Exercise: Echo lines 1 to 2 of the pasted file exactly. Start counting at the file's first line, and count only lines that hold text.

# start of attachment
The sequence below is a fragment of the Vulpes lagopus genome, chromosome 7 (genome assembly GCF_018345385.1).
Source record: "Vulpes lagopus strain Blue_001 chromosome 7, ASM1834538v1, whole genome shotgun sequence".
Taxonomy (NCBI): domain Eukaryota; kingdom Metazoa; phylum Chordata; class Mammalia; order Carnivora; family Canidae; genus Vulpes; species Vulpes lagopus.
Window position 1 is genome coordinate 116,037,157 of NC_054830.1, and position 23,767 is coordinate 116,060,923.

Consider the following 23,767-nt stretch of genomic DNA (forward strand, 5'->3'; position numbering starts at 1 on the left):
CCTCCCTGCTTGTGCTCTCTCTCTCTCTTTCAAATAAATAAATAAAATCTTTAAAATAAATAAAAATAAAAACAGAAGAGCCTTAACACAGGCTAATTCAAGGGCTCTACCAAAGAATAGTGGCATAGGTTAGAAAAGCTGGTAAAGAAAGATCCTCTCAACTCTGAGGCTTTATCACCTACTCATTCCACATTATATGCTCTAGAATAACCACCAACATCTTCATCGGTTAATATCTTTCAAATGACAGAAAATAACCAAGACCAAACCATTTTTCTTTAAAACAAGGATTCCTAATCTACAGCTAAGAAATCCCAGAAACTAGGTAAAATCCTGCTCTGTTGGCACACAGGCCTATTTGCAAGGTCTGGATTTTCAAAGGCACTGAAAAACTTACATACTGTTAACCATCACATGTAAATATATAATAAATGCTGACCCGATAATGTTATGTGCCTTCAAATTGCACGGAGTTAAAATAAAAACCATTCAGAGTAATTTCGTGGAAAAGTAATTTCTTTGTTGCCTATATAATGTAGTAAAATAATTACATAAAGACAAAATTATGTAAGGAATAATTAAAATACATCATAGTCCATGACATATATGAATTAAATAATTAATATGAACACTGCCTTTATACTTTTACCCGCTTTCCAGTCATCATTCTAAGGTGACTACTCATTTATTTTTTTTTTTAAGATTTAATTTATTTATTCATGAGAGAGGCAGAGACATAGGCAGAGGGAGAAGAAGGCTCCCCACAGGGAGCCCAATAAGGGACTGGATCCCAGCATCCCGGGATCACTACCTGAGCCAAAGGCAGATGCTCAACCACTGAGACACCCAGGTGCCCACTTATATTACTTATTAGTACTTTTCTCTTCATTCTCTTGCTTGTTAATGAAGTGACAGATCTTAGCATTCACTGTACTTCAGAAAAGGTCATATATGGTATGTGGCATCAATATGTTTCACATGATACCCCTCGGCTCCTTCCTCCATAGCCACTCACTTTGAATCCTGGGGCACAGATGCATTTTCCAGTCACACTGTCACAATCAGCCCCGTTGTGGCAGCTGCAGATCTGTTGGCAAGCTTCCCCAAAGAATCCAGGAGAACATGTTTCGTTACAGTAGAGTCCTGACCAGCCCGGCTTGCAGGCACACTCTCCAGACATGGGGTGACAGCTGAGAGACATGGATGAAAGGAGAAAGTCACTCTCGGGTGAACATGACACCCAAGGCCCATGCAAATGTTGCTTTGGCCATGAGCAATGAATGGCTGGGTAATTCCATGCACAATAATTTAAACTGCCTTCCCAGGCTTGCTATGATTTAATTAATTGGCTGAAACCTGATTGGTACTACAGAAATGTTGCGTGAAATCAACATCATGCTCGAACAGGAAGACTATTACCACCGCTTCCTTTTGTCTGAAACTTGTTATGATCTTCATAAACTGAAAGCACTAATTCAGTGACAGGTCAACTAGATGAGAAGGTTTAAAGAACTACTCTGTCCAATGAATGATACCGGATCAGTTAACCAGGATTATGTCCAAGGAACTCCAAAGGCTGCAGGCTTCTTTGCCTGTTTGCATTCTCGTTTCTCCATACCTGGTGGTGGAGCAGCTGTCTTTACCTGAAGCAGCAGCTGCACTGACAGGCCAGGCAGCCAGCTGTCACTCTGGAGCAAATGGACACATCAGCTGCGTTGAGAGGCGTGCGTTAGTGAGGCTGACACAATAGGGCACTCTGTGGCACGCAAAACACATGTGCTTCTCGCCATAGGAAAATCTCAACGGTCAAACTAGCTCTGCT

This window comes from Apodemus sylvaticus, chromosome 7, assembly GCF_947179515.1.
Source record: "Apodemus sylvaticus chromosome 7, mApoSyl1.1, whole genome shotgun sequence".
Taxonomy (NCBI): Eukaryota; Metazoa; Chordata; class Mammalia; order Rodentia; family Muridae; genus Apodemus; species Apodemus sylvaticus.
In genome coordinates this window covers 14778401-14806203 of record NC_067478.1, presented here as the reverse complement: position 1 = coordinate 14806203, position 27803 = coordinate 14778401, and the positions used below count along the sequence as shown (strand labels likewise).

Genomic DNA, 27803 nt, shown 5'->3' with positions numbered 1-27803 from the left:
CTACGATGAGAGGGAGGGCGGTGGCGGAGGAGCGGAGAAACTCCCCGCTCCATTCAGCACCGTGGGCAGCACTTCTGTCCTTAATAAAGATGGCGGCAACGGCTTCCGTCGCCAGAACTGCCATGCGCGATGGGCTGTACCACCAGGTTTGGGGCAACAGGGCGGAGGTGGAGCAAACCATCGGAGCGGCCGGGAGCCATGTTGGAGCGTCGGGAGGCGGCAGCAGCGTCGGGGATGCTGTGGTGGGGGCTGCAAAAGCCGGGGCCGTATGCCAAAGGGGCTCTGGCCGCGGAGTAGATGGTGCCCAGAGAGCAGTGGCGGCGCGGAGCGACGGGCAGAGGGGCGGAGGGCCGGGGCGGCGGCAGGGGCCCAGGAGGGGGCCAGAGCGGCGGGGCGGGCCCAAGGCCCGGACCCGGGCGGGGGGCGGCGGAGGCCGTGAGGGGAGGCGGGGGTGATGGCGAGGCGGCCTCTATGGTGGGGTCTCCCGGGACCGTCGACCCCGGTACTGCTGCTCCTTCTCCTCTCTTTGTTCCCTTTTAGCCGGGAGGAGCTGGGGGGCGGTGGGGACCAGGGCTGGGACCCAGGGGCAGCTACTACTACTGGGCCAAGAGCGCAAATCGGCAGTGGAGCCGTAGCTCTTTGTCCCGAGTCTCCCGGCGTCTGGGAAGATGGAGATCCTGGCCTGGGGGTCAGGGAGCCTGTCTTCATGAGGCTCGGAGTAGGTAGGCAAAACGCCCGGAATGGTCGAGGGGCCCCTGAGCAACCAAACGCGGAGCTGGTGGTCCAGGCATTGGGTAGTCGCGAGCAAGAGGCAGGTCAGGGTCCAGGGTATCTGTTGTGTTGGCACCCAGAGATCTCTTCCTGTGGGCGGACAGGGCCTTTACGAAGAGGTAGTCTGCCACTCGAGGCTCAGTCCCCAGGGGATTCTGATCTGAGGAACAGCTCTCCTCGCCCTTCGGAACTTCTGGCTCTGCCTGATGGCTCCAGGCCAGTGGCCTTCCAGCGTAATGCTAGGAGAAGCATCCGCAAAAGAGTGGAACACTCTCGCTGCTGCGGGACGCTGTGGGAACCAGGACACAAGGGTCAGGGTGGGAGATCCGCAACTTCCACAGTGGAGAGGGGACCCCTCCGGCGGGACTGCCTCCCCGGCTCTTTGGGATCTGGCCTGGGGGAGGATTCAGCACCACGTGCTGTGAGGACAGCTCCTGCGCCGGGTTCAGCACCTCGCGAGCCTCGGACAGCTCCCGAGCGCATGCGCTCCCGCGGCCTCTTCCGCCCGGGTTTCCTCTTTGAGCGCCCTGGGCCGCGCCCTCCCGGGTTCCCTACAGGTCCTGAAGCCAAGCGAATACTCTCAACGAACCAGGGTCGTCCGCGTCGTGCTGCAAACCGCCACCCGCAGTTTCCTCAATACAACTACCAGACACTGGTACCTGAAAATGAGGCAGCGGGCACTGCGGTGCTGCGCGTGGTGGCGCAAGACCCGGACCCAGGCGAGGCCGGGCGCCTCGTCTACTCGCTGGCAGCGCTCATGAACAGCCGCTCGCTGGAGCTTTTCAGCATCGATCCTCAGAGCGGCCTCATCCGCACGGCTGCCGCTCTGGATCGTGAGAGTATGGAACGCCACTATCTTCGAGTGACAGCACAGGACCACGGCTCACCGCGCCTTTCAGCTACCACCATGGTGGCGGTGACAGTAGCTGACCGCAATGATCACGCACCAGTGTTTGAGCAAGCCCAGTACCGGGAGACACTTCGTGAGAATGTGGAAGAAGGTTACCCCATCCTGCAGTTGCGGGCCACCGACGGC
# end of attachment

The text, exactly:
The sequence below is a fragment of the Vulpes lagopus genome, chromosome 7 (genome assembly GCF_018345385.1).
Source record: "Vulpes lagopus strain Blue_001 chromosome 7, ASM1834538v1, whole genome shotgun sequence".